Progressive power metal gold - 98%

Agonymph, January 14th, 2018
Written based on this version: 2016, CD, Power Prog

Everything Christian Muenzner touches turns to gold, or so it seems. Obscura was one of the very few modern technical death metal bands I loved, Alkaloid was one of the most unique progressive metal bands in recent years and ‘The Fire Within’, the debut album from his progressive power metal band Eternity’s End, contains some of the best contemporary power metal I have heard in years. Muenzner appears to be the melodic conscience of most of his bands and it is that side that of his songwriting personality that is on full display here. No song here is less than good.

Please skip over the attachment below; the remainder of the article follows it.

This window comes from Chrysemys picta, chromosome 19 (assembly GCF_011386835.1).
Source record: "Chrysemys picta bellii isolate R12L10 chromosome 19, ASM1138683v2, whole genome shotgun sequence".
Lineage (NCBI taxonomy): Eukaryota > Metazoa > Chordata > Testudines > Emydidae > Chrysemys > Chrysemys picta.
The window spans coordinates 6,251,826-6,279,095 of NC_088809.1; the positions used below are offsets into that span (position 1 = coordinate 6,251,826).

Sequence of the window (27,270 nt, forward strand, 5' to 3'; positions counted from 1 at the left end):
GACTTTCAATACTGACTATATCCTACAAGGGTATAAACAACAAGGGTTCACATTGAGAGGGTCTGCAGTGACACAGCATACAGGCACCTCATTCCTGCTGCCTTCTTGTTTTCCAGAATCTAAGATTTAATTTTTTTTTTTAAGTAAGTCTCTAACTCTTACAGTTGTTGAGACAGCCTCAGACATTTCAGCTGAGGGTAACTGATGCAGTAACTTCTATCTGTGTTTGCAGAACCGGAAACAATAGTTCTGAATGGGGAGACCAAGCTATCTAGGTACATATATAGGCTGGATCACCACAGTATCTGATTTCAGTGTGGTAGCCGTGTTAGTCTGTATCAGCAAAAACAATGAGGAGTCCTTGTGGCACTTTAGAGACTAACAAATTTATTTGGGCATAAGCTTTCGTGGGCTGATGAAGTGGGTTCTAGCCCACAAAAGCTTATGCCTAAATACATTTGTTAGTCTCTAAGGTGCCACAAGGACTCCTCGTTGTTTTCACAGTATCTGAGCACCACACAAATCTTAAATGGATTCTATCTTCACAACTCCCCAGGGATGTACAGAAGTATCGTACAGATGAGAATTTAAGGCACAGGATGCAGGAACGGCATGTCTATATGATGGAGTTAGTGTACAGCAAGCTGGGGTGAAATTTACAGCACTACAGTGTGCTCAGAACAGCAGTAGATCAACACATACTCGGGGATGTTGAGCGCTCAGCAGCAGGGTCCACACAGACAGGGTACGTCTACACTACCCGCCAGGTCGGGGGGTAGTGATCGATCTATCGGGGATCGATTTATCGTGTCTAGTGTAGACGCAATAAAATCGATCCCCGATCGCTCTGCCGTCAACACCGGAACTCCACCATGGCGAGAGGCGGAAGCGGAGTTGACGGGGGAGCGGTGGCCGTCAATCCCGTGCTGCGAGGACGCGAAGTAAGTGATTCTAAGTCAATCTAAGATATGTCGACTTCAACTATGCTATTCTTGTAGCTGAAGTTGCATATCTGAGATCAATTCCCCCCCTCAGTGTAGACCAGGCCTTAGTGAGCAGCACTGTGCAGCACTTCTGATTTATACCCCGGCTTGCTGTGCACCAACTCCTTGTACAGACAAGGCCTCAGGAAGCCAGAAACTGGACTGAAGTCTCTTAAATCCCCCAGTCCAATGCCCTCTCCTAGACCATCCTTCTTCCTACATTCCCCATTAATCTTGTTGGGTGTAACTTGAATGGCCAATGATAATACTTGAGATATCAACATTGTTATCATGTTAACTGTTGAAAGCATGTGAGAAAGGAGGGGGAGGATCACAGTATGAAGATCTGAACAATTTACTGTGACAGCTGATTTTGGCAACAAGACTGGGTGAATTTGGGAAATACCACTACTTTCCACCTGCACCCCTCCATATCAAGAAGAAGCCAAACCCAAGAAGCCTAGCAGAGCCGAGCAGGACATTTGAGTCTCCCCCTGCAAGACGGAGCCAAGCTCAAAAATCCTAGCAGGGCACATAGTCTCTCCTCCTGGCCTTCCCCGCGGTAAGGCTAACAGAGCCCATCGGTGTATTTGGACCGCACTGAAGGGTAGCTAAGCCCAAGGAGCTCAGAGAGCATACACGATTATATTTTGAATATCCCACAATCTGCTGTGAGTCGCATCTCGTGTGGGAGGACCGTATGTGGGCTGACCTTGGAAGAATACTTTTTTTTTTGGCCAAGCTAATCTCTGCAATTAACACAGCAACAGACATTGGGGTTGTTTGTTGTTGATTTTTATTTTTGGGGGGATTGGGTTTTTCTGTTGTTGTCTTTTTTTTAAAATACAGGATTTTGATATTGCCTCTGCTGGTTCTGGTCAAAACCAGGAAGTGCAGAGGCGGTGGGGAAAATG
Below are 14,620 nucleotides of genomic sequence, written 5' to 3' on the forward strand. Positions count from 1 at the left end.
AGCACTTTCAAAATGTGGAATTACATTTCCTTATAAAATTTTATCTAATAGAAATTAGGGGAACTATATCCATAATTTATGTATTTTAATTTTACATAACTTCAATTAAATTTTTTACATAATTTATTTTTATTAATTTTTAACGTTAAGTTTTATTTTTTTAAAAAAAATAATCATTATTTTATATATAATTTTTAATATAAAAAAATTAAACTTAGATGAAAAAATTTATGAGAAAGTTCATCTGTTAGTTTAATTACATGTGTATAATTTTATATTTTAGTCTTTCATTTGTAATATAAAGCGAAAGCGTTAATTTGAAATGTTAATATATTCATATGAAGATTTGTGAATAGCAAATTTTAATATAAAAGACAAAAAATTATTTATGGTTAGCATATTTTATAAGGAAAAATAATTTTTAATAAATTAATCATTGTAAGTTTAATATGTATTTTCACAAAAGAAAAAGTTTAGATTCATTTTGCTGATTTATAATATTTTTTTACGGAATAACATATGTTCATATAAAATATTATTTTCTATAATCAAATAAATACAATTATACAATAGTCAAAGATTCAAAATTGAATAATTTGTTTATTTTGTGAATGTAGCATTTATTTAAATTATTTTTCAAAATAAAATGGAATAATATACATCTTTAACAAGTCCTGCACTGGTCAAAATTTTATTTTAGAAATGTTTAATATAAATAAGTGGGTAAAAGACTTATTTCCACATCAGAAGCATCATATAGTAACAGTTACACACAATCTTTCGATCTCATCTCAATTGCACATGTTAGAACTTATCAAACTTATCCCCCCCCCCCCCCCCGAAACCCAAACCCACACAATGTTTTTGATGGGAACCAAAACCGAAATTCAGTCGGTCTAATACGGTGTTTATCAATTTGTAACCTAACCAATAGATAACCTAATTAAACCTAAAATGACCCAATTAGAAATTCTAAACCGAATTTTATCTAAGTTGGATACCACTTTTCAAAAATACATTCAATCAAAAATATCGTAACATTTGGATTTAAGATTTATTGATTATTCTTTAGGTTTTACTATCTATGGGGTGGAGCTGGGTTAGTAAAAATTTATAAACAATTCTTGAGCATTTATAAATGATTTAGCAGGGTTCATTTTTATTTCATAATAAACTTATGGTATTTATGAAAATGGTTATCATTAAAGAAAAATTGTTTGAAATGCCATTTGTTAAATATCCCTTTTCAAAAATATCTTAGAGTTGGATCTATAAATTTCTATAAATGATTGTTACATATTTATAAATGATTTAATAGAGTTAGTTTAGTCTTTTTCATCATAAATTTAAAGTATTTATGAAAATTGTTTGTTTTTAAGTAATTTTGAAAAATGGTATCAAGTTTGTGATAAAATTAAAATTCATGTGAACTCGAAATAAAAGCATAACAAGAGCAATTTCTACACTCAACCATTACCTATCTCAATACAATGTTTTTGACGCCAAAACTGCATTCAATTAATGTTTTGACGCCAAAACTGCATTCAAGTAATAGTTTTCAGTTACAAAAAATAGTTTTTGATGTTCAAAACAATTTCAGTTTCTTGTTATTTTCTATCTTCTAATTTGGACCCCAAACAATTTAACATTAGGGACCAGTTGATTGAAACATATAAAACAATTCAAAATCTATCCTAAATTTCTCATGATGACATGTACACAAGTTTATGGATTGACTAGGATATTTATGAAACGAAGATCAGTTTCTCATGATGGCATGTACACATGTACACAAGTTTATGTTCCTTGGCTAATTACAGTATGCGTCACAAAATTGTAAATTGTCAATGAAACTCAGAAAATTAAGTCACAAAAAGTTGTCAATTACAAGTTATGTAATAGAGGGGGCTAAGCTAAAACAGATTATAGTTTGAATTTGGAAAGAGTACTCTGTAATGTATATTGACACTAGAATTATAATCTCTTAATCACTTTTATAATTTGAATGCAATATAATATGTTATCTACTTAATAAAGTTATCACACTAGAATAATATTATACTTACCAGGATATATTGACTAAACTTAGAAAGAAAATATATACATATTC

Being a progressive power metal album, ‘The Fire Within’ contains all of the guitar harmonies, whirlwind guitar solos, memorable choruses, fantasy lyrics and Symphony X-isms you could wish for, but Eternity’s End adds a much larger dose of intensity and aggression to the mix. As a result, the riffs set the record on fire and the choruses sound proud and strong rather than tepid invitations to sing along. It helps that Ian Parry sings these songs, as these are his best performances since his early Elegy days. His clean-but-raw approach is perfect for Muenzner’s songs and he sometimes reaches heights I didn’t realize he was capable of reaching.